While most often ulcers and wounds on the legs and feet are associated with diabetes and diabetic neuropathy, these breaks in the skin can be associated with other conditions as well. One of the common causes of skin ulcerations on the foot and ankle is venous insufficiency.
The purpose of veins is to send blood from the periphery of the body back to the heart. However with venous insufficiency the one-way valves of the veins struggle to function and the veins are not able to pump the blood back to the heart and become incompetent even allowing blood to flow backwards. When this happens, blood accumulates in the veins and can even leak out of the vessels in the lower extremities. At this point the skin can become affected with a condition called stasis dermatitis. With stasis dermatitis the skin may become darker in color, appearing red, brown, or purple and may become thick and itchy. The lower extremities may also become swollen. With time, an ulcer may form on its own or due to scratching of the area. Most often these ulcers begin on the inner ankles and are very superficial or shallow. Other symptoms may include heaviness in the legs and pain after standing.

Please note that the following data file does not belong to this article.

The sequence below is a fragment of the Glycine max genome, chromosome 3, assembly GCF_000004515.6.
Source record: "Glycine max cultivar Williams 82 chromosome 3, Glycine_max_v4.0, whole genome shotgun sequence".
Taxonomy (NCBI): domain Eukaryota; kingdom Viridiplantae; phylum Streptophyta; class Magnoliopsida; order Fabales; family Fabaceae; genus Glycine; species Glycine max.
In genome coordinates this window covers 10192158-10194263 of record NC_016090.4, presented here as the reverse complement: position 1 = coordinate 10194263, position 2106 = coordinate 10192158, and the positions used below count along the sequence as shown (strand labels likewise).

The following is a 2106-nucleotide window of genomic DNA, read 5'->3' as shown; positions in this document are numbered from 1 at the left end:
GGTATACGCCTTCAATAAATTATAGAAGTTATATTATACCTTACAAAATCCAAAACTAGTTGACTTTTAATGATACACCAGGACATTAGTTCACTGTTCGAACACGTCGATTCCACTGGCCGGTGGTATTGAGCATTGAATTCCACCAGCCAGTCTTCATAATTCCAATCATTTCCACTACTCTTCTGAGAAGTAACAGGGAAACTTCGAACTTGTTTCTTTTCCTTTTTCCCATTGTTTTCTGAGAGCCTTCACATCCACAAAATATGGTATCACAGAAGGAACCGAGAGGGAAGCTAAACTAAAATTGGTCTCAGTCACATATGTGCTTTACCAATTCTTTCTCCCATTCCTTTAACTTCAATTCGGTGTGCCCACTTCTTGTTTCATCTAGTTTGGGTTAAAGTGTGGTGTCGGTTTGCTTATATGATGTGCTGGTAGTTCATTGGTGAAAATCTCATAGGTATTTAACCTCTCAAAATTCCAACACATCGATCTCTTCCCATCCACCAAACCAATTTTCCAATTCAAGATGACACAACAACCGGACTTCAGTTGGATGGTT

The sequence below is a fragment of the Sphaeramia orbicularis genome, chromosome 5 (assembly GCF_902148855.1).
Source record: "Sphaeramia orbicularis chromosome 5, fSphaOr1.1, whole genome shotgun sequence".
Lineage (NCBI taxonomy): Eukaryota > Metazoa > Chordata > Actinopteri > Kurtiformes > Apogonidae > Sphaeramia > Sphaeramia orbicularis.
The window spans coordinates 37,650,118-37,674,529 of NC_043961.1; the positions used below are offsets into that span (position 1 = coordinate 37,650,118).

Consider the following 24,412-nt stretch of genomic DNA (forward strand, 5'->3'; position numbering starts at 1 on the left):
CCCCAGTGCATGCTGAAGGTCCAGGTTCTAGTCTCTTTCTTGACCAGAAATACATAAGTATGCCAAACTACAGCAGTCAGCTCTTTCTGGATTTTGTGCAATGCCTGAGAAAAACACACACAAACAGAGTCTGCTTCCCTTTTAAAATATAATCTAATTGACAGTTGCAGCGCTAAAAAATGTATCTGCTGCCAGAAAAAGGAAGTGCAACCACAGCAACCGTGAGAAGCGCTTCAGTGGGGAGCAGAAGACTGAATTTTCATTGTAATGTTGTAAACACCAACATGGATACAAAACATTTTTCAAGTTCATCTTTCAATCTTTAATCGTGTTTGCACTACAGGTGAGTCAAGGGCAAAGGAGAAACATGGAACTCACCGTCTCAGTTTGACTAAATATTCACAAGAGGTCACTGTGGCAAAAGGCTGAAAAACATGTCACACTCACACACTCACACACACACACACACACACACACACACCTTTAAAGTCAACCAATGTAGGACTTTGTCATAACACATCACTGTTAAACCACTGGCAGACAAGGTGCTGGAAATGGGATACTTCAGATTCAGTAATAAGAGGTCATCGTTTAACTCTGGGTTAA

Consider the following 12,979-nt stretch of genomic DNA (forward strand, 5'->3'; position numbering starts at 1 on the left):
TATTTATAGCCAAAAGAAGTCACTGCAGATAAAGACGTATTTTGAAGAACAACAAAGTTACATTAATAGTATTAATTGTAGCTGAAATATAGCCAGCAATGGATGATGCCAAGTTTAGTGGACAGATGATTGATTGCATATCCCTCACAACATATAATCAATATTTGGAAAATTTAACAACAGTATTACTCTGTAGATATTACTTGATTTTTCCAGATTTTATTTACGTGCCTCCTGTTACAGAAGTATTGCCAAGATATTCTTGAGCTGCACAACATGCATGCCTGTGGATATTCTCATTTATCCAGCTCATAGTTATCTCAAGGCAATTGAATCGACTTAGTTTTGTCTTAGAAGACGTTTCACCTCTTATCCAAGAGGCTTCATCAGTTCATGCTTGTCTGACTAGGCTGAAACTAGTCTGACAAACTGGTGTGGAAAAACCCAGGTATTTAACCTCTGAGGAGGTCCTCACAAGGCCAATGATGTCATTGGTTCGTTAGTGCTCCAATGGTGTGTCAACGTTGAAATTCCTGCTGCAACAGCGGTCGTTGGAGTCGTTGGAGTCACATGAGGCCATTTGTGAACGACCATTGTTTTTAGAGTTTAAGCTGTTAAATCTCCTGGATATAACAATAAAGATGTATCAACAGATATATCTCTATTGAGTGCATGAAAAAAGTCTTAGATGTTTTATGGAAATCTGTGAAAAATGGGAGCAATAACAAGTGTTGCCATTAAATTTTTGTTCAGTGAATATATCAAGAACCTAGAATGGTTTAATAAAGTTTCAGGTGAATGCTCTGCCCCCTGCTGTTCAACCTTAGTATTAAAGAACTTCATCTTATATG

As far as treatment, compression stockings can be prescribed by a physician to help with blood flow and decrease swelling. Elevating the legs when possible during the day is a very important step in treating venous insufficiency ulcers. Regular debridement and dressing changes by a podiatrist will also help venous ulcers heal. Vascular physicians and specialists should also be consulted with this condition.
If you are suffering with swollen, itchy, or discolored legs, consider visiting the physicians of Atlantic Foot & Ankle Associates with office locations in Palm Coast, Daytona Beach, Port Orange, and Orange City.